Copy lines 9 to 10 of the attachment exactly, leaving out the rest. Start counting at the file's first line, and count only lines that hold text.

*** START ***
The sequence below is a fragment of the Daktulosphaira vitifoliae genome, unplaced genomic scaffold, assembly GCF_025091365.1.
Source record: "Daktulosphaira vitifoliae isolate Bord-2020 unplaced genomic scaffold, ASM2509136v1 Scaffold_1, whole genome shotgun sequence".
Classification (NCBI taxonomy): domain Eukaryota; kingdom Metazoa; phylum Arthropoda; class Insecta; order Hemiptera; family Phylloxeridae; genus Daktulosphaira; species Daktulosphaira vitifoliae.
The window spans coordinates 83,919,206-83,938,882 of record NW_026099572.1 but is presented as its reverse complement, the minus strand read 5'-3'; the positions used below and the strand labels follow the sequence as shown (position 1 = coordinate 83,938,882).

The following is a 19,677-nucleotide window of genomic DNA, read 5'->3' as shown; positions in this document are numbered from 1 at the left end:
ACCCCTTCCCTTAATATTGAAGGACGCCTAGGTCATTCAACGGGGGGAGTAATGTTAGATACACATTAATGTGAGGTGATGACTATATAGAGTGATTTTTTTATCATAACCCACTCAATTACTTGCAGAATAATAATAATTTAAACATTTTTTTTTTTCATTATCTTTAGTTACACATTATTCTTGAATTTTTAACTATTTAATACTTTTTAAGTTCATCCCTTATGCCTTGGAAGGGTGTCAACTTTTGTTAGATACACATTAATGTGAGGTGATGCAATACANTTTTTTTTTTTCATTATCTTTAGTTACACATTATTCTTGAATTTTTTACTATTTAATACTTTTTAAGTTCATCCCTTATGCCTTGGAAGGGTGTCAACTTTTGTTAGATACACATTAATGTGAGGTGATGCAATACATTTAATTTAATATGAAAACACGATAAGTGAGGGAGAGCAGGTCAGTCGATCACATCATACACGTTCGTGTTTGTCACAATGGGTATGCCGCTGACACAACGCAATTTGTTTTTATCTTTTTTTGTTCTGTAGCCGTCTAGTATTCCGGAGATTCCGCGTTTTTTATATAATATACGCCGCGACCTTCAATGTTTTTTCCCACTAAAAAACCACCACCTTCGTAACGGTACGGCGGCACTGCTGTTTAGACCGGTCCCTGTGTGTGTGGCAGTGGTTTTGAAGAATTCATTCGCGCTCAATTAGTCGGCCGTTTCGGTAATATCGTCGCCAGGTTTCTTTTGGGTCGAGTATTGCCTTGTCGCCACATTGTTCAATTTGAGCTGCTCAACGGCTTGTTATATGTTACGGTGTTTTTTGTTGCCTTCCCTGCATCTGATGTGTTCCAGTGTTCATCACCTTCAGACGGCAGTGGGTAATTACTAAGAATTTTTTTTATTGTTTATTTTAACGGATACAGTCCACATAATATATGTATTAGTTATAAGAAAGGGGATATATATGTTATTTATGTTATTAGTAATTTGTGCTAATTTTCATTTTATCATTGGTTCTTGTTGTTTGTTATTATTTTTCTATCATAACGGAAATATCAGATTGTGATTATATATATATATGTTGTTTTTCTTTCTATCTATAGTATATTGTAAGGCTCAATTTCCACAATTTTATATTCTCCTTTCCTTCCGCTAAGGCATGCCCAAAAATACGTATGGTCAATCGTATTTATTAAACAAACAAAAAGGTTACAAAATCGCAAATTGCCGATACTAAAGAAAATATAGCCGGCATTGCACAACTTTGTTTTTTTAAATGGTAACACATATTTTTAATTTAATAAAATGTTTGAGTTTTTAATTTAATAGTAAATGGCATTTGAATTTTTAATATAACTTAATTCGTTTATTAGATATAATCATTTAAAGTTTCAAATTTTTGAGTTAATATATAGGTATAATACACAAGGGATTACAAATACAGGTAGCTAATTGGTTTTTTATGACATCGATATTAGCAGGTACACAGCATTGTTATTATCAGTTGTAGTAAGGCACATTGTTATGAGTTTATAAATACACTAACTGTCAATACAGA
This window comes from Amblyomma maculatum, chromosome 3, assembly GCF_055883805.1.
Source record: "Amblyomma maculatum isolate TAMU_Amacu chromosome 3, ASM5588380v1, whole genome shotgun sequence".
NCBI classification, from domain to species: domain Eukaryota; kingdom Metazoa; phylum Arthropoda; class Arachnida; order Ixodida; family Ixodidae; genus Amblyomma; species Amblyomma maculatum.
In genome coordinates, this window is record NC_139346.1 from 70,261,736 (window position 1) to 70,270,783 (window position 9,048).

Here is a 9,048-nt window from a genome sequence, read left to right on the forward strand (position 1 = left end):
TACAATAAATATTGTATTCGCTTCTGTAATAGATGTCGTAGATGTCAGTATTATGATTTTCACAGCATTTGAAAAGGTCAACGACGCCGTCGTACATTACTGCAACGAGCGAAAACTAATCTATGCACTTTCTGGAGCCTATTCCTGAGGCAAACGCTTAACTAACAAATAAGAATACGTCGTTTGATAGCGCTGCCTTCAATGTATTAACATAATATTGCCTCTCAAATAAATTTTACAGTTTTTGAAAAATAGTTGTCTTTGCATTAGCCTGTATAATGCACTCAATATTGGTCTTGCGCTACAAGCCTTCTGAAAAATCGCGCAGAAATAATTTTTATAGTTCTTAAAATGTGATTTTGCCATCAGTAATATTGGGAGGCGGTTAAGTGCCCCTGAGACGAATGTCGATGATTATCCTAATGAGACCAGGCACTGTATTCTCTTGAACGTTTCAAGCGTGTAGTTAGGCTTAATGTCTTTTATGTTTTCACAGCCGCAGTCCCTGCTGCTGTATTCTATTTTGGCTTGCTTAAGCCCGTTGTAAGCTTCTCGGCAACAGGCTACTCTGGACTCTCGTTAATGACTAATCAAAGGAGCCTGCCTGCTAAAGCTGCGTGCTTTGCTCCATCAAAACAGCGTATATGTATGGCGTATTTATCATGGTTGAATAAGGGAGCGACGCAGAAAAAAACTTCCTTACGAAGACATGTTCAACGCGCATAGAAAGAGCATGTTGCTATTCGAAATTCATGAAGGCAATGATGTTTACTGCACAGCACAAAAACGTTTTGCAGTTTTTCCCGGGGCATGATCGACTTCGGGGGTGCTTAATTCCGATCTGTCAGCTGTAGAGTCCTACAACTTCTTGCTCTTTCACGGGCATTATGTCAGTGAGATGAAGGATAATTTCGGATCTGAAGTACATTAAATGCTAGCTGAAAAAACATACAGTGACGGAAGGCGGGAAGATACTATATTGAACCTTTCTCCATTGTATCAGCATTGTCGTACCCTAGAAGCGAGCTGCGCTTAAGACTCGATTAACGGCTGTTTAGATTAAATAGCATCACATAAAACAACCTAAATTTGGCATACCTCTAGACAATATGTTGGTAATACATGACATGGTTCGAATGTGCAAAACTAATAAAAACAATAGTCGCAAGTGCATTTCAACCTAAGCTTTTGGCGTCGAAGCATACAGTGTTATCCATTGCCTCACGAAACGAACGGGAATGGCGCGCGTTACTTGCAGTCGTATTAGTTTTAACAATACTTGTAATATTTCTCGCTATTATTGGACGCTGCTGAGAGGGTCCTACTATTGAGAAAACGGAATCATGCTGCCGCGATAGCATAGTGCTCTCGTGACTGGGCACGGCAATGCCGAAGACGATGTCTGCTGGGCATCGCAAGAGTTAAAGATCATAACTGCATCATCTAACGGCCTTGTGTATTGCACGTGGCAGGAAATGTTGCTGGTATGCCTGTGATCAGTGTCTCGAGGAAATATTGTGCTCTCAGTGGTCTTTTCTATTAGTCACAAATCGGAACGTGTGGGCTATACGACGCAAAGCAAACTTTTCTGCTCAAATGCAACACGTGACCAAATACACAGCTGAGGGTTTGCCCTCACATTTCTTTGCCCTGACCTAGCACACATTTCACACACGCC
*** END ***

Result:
NCBI classification, from domain to species: domain Eukaryota; kingdom Metazoa; phylum Arthropoda; class Arachnida; order Ixodida; family Ixodidae; genus Amblyomma; species Amblyomma maculatum.
In genome coordinates, this window is record NC_139346.1 from 70,261,736 (window position 1) to 70,270,783 (window position 9,048).